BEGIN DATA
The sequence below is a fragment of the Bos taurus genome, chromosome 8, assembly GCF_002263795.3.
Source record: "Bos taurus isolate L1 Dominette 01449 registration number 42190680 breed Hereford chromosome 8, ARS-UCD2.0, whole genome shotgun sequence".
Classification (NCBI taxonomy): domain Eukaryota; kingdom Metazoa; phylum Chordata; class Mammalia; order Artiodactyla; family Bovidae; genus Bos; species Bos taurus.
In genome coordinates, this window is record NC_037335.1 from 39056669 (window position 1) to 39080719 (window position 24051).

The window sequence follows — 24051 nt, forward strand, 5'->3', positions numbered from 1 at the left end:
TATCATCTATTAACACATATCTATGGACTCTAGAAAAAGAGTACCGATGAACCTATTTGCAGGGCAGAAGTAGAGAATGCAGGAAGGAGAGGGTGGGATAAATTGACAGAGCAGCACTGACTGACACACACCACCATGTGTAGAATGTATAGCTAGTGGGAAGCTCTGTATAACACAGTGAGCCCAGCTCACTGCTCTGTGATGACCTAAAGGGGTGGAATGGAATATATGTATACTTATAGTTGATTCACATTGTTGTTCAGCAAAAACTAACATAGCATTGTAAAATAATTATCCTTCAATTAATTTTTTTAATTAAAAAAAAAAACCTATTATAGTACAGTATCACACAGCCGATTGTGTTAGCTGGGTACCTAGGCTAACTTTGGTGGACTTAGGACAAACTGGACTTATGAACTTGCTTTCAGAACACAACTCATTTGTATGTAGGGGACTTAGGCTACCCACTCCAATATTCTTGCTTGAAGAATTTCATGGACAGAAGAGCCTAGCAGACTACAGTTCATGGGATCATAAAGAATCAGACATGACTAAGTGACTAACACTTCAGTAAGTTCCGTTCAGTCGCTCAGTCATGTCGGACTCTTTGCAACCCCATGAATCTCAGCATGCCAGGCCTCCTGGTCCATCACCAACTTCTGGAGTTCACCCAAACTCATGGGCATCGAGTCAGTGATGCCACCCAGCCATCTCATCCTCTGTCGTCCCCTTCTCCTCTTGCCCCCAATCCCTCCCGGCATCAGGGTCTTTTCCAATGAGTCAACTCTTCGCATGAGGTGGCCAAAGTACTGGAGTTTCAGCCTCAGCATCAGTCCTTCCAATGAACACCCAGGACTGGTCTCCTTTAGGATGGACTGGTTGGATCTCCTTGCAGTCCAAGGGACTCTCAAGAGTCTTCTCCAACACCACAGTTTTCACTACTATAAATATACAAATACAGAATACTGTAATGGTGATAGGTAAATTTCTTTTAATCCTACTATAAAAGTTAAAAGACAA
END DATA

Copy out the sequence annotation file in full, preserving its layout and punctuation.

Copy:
The sequence below is a fragment of the Bos taurus genome, chromosome 8, assembly GCF_002263795.3.
Source record: "Bos taurus isolate L1 Dominette 01449 registration number 42190680 breed Hereford chromosome 8, ARS-UCD2.0, whole genome shotgun sequence".
Classification (NCBI taxonomy): domain Eukaryota; kingdom Metazoa; phylum Chordata; class Mammalia; order Artiodactyla; family Bovidae; genus Bos; species Bos taurus.
In genome coordinates, this window is record NC_037335.1 from 39056669 (window position 1) to 39080719 (window position 24051).

The window sequence follows — 24051 nt, forward strand, 5'->3', positions numbered from 1 at the left end:
TATCATCTATTAACACATATCTATGGACTCTAGAAAAAGAGTACCGATGAACCTATTTGCAGGGCAGAAGTAGAGAATGCAGGAAGGAGAGGGTGGGATAAATTGACAGAGCAGCACTGACTGACACACACCACCATGTGTAGAATGTATAGCTAGTGGGAAGCTCTGTATAACACAGTGAGCCCAGCTCACTGCTCTGTGATGACCTAAAGGGGTGGAATGGAATATATGTATACTTATAGTTGATTCACATTGTTGTTCAGCAAAAACTAACATAGCATTGTAAAATAATTATCCTTCAATTAATTTTTTTAATTAAAAAAAAAAACCTATTATAGTACAGTATCACACAGCCGATTGTGTTAGCTGGGTACCTAGGCTAACTTTGGTGGACTTAGGACAAACTGGACTTATGAACTTGCTTTCAGAACACAACTCATTTGTATGTAGGGGACTTAGGCTACCCACTCCAATATTCTTGCTTGAAGAATTTCATGGACAGAAGAGCCTAGCAGACTACAGTTCATGGGATCATAAAGAATCAGACATGACTAAGTGACTAACACTTCAGTAAGTTCCGTTCAGTCGCTCAGTCATGTCGGACTCTTTGCAACCCCATGAATCTCAGCATGCCAGGCCTCCTGGTCCATCACCAACTTCTGGAGTTCACCCAAACTCATGGGCATCGAGTCAGTGATGCCACCCAGCCATCTCATCCTCTGTCGTCCCCTTCTCCTCTTGCCCCCAATCCCTCCCGGCATCAGGGTCTTTTCCAATGAGTCAACTCTTCGCATGAGGTGGCCAAAGTACTGGAGTTTCAGCCTCAGCATCAGTCCTTCCAATGAACACCCAGGACTGGTCTCCTTTAGGATGGACTGGTTGGATCTCCTTGCAGTCCAAGGGACTCTCAAGAGTCTTCTCCAACACCACAGTTTTCACTACTATAAATATACAAATACAGAATACTGTAATGGTGATAGGTAAATTTCTTTTAATCCTACTATAAAAGTTAAAAGACAA